2020 review

20/20: Best of Dave Baker
DAB Music

Veteran contemporary jazz, Latin, and classical guitarist Dave Baker compiles his favorite solo, duo and ensemble tracks from his two decade recording career on his latest release 20/20: BEST OF DAVE BAKER. Keeping his nylon string playing and right hand techniques center stage, he runs the stylistic gamut with fresh interpretations of long beloved classic pop and jazz hits (Christopher Cross, Acoustic Alchemy, Steely Dan, etc.), 20/20 is a musical vision you’ll love!

      Dave Baker_2020_36_SS_REMIXED


click to pause


Dave Baker, a very skilled acoustic guitarist, performs music that is impossible to classify.  A musical force in the Philadelphia area for quite a few years in settings ranging from a big band to fusion, 20 years ago he founded the DAB Music to document his solo playing and highly individual music. Since then he has released seven CDs including his previous set Blended. 

20/20 celebrates the 20th anniversary of the DAB label by featuring 19 selections drawn from the earlier releases plus the newly recorded “Everything She Does Is Magic.” The focus is primarily on the guitarist (who sometimes overdubs additional parts) although some performances include duets with cellist Rich Kurtz (who is occasionally heard on bass) and bassist Lenny Fatigati or a larger band with percussionists. The music is consistently melodic, thought-provoking and often cinematic. While Dave Baker’s mixture of single-note lines and chords sometimes recalls Joe Pass a little, he is also inspired by classical guitarists, Latin music and some pop and folk stylists.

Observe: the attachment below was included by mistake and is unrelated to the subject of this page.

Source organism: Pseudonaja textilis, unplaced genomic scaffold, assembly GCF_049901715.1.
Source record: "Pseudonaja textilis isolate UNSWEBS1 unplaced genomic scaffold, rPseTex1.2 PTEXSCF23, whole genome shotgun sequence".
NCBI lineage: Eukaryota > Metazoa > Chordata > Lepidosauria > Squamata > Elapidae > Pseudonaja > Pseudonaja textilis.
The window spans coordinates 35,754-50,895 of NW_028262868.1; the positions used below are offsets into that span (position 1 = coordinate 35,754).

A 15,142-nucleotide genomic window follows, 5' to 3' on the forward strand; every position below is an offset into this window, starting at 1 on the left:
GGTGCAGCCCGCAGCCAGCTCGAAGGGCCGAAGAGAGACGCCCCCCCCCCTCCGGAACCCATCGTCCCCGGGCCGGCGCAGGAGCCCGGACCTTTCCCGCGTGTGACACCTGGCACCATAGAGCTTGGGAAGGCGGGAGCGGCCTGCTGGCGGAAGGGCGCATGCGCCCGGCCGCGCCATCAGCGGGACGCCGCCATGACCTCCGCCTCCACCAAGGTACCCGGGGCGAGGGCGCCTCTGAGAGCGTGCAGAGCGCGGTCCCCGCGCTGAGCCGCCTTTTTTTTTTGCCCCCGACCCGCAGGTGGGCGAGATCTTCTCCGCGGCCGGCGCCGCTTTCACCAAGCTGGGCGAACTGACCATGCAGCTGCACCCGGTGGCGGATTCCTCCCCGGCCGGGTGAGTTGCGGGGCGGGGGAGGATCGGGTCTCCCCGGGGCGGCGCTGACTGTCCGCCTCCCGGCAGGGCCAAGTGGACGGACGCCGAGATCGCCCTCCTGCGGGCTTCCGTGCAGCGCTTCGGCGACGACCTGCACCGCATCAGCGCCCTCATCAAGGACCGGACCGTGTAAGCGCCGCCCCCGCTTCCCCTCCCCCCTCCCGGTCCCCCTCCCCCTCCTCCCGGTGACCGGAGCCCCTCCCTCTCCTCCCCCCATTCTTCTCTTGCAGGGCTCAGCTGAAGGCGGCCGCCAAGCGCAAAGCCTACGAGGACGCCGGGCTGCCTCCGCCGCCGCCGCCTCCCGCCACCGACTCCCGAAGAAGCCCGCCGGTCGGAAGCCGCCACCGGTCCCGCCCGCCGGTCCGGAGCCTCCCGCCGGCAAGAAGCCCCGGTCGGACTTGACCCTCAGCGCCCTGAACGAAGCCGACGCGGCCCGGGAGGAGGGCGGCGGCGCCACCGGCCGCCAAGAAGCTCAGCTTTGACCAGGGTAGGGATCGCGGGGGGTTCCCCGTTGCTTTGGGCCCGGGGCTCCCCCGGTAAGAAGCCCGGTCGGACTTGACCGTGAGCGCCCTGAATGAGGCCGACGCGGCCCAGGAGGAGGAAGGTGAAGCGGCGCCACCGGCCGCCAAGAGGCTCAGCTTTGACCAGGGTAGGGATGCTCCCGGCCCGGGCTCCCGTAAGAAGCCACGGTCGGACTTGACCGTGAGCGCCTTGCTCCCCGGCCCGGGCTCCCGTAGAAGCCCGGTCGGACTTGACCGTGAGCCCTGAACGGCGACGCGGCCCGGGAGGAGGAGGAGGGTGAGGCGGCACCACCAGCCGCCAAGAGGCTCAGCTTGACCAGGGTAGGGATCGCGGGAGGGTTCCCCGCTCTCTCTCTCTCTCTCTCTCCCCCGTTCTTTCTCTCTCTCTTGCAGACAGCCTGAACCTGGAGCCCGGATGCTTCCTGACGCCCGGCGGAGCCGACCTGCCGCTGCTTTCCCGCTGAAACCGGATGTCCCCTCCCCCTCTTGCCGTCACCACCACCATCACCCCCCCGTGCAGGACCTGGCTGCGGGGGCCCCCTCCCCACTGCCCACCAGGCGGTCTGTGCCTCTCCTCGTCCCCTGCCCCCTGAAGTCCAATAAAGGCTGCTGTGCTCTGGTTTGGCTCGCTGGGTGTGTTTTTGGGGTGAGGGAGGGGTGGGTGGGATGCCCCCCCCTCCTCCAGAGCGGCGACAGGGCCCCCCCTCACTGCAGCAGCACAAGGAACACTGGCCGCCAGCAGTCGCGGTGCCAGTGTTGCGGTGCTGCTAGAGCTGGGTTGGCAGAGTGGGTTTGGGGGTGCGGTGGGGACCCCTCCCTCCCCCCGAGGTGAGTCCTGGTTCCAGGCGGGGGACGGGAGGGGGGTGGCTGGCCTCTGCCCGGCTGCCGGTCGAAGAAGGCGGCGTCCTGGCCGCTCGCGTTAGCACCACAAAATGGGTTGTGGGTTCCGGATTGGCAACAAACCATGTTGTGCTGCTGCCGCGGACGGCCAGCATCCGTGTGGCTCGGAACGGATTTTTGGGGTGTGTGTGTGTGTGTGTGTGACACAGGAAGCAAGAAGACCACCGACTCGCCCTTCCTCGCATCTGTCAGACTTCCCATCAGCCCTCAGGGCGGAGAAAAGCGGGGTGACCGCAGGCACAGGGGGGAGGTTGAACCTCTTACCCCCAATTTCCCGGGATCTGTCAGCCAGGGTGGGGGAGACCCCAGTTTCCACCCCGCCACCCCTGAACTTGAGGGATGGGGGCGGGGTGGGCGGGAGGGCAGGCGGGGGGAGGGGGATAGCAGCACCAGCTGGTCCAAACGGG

The 20 performances are so accessible that they do not require extensive in-depth analysis in order to enjoy and appreciate, so I will just point out a few highlights. On the opening “Pride In The Name Of Love,” Baker displays his ability to build and builds his solo to create dense structures while still remaining melodic throughout. “Ricky, Don’t Lose That Number,” which can be considered instrumental folk music, has the guitarist showing that he is very much a one-man orchestra. “Sailing” is thoughtful and peaceful, fitting its title, while “Marry Me” is particularly romantic, with fine playing from cellist Kurtz. After the waltz “Catalina Kiss,” Baker interprets the rock anthem “Fields Of Gold” gently but in a celebratory mood.

“Oceans Apart” is an impressionistic and pretty waltz while “Bright” has close interplay with the bassist and plenty of subtle creativity. The classical-type melody of “A Thousand Years” contrasts with the energetic treatment given “Playing For Time.” “Keis Song” features both a warm melody and a feeling of mystery. “Autumn Leaves” has been recorded a countless number of times through the years but Dave Baker comes up with some fresh ideas that make his version sound brand new while always keeping the melody close by. 

The jubilant “Still Trying” is a change of pace that features the guitarist with the larger group which includes Howard Isaacson on sax. “Hello, It’s Me” has a catchy and laidback theme for solo guitar. Both the emotional “Carnival Of Lights” and “Never Been Better” are quite involved and display Dave Baker’s rich chord voicings. The Latin side of Baker’s musical personality comes out during the exciting “Conquest” with the larger band. “The Pink Panther” is given a whimsical treatment while “The Tempest” has plenty of energy and features the guitarist playing straight ahead jazz. The pleasing program closes with the mellow but joyful closer “Every Little Thing She Does Is Magic.’

20/20 gives listeners a definitive sampling of the music of Dave Baker.

Scott Yanow, jazz journalist/historian and author of 11 books including The Great Jazz Guitarists, Jazz On Film and Jazz On Record 1917-76